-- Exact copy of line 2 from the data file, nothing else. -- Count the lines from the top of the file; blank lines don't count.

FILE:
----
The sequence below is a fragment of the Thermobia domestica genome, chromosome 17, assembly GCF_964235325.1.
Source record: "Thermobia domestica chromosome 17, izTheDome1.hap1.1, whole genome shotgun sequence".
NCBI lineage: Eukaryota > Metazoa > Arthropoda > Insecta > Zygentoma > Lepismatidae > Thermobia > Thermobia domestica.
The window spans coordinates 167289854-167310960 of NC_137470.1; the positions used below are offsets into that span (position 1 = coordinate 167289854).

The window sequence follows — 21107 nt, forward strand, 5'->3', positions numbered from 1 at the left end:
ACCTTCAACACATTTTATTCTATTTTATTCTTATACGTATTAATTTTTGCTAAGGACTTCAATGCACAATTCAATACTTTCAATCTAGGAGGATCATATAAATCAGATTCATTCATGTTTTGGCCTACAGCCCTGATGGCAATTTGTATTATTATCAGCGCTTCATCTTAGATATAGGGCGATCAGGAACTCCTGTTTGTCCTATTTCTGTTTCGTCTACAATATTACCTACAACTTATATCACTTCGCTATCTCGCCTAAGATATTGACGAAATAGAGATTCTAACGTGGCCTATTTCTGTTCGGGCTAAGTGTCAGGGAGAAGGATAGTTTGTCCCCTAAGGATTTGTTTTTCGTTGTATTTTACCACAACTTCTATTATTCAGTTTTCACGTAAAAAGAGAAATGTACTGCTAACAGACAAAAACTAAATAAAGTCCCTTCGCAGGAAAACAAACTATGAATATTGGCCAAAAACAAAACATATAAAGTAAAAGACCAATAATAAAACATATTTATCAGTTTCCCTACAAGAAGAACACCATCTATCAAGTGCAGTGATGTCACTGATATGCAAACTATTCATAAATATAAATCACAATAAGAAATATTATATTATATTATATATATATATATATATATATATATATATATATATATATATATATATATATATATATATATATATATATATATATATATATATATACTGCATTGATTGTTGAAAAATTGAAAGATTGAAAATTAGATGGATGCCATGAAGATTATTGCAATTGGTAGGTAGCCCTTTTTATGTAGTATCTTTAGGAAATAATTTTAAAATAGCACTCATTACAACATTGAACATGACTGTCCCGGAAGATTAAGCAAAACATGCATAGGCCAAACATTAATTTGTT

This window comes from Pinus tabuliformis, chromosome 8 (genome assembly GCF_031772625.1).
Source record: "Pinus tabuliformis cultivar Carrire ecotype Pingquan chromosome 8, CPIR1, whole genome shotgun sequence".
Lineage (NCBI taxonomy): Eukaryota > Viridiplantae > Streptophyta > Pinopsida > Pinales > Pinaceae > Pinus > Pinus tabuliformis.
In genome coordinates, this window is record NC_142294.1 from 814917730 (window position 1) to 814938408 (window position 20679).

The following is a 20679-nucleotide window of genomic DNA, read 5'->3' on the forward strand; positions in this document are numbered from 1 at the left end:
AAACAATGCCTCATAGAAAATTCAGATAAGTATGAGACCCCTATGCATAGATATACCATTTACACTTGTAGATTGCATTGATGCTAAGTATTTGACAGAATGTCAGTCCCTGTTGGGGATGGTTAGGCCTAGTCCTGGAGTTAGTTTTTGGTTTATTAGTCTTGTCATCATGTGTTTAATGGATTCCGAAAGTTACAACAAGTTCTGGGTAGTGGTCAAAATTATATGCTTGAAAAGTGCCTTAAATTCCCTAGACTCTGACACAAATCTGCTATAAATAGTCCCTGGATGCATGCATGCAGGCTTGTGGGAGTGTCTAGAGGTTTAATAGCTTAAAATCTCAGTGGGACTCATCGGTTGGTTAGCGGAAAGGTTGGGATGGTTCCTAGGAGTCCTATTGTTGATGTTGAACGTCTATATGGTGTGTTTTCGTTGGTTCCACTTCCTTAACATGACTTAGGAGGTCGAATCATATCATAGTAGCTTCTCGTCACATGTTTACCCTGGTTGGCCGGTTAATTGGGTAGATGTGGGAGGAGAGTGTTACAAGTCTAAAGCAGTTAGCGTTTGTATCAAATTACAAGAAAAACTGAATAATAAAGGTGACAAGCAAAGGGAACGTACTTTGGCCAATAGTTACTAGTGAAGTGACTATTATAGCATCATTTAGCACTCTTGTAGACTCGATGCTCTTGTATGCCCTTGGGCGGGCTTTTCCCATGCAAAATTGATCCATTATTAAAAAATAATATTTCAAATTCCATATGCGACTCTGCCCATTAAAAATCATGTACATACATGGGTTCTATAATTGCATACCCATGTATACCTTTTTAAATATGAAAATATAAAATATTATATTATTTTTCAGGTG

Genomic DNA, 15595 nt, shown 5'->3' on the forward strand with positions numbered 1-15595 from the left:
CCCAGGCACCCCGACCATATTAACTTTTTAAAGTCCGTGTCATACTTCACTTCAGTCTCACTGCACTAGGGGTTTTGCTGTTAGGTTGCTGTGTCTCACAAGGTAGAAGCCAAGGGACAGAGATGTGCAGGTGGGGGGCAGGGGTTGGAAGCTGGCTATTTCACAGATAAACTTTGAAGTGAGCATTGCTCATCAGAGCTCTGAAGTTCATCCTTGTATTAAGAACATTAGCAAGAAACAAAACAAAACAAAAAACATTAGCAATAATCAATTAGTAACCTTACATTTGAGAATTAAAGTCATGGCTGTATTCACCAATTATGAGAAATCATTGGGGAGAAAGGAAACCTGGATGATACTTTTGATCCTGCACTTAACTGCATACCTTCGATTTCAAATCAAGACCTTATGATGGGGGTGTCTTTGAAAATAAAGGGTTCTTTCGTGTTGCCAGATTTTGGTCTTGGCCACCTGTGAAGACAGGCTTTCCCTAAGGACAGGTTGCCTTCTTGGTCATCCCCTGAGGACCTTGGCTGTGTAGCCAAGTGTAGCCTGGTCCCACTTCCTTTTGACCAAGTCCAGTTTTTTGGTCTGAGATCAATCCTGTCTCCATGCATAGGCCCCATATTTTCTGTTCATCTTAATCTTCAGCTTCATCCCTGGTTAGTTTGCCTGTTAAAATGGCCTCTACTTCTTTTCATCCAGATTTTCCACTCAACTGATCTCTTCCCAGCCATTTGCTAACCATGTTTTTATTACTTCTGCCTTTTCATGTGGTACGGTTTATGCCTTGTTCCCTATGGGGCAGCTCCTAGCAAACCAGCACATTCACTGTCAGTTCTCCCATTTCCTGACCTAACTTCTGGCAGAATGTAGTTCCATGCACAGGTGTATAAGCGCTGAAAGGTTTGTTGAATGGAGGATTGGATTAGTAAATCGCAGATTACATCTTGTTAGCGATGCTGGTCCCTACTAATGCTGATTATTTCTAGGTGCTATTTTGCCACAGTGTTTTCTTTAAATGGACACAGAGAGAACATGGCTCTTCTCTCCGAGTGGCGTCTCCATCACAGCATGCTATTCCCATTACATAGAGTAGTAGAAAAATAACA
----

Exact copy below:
Source record: "Thermobia domestica chromosome 17, izTheDome1.hap1.1, whole genome shotgun sequence".